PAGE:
# Integration By Parts and Substitution

[SOLVED] Integration By Parts and Substitution

Short background; Took Calc 1 my senior year in highschool. Got As all 4 quarters and found it quite easy. Freshman year comes around and I sign up for Calc 2. Turns out the only teacher teaching Calculus 2 for my fall and spring semester is a horrible teacher who doesn't care about his students. So I decided to wait until my Sophomore year to take Calc 2.

So fast forward; I am picking up on all the new techniques and what have you, but I keep forgetting all the old, little essential things because of that year off.

So heres the problem;

$$\int\pi^{\sqrt{x}}dx$$

Solve using integration by parts. At the bottom of the problem my professor gave a hint saying "You may like to do a substitution first."

And I'm stumped. I haven't used substitution at all in the past 15 months.

The only substitution I can think of is $${\sqrt{x}}=m$$, but that is of no use.

Thanks in advance. =P

## Answers and Replies

morphism
Science Advisor
Homework Helper
Well,

$$\pi^{\sqrt{x}} = e^{\sqrt{x} \, \ln \pi}$$

And maybe the substitution u=\sqrt{x} from here?

Well,

$$\pi^{\sqrt{x}} = e^{\sqrt{x} \, \ln \pi}$$

And maybe the substitution u=\sqrt{x} from here?

Played around with it for a while, didn't find anything. Not saying your wrong tho, I'm probably wrong.

morphism
Science Advisor
Homework Helper
I decided to use the substitution $u=\ln(\pi)\sqrt{x}$ instead, but that doesn't really matter. This transforms the integral into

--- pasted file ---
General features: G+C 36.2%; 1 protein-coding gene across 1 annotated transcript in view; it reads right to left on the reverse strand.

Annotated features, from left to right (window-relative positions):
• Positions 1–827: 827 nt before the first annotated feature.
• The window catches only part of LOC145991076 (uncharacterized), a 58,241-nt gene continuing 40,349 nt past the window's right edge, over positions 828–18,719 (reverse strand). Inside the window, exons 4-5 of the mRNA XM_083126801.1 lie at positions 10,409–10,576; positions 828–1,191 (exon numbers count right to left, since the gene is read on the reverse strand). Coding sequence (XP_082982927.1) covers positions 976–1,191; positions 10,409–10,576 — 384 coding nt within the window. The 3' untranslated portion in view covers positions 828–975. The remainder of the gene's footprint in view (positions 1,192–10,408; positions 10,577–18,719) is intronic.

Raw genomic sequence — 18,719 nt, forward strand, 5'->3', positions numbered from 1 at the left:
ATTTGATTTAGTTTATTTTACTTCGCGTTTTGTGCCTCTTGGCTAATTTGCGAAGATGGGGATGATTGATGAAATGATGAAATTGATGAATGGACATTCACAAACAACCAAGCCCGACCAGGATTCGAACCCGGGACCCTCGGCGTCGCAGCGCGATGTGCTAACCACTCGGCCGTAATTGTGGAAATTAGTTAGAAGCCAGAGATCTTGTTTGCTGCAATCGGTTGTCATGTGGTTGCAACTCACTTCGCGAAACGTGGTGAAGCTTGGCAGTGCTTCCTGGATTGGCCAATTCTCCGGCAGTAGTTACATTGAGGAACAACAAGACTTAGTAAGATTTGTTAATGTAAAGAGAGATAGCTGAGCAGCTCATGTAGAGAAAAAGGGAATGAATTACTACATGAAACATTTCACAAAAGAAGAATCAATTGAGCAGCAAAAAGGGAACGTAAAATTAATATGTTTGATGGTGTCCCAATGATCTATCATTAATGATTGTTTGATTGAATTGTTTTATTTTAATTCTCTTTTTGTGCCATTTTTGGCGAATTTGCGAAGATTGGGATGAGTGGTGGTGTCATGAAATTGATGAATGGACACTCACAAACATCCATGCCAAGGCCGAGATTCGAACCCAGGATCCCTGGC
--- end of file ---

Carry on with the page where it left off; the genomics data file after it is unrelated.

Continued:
$$\frac{2}{(\ln{\pi})^2} \int u e^u du.$$

And from here it's an easy application of integration by parts.

I decided to use the substitution $u=\ln(\pi)\sqrt{x}$ instead, but that doesn't really matter. This transforms the integral into

$$\frac{2}{(\ln{\pi})^2} \int u e^u du.$$

And from here it's an easy application of integration by parts.

lol thanks for the help. But this is the part I don't remember how to do. Can't figure out how to get from
$$\int{\pi^\sqrt{x}}\ dx$$
to
$$\frac{2}{(\ln{\pi})^2} \int u e^u du.$$

Dick
Science Advisor
Homework Helper
pi^(sqrt(x))=exp(ln(pi)*sqrt(x)). Then u=ln(pi)*sqrt(x), du=ln(pi)*dx/(2*sqrt(x)). Please check this and then try to continue.

pi^(sqrt(x))=exp(ln(pi)*sqrt(x)). Then u=ln(pi)*sqrt(x), du=ln(pi)*dx/(2*sqrt(x)). Please check this and then try to continue.

$$u=ln\pi\sqrt{x}$$
$$du=\frac{ln\pi dx}{2\sqrt{x}}$$

If I'm not wrong, that substitution would require;

$$\int\frac{ln\pi}{2\sqrt{x}} e^\sqrt{x}ln\pi$$

I can account for the $$\frac{ln\pi}{2}$$ but I don't remember how to get the $$\frac{1}{\sqrt{x}}$$ before the e in the integral so that you can apply the du.

Dick
Science Advisor
Homework Helper
You are wrong. The integral is exp(u)*dx. Would you please solve for dx in terms of u and du so we can get on with this? Sorry to be snappy, it's getting late.

Still drawing a blank.

And I've never seen the term exp(u). I was thinking of it as e^(u) but the more I play with the numbers the more I see I'm wrong.

morphism
Science Advisor
Homework Helper
exp(u) is indeed just e^u.

We have:
du=ln(pi)*dx/(2*sqrt(x))

and

u=ln(pi)*sqrt(x).

It shouldn't be hard to write dx in terms of u and du.

Okay, pretty sure I got it. Like I said, I was just forgetting simple little substitution rules.

Thanks.

Okay, came up with a solution (I think)

Oh yea, the original problem was from 1 to 4. $$\int\pi^{\sqrt{x}}$$

u = m dv = e^m dm
du = dm v = e^m

me^m - $$\int$$ e^m dm

And from there subtract.

I came to 12.27177549 but this little online integral solver is telling me otherwise. (http://www.solvemymath.com/online_math_calculator/integrals/definite_integral_solver.php [Broken])

Last edited by a moderator:
Dick
Science Advisor
Homework Helper
Ok, so u*e^u-e^u is ok. But you've lost all of the multiplicative constants like ln(pi) and 2. Where did they go?

Ok, so u*e^u-e^u is ok. But you've lost all of the multiplicative constants like ln(pi) and 2. Where did they go?

Ahhhh. Thank you very much.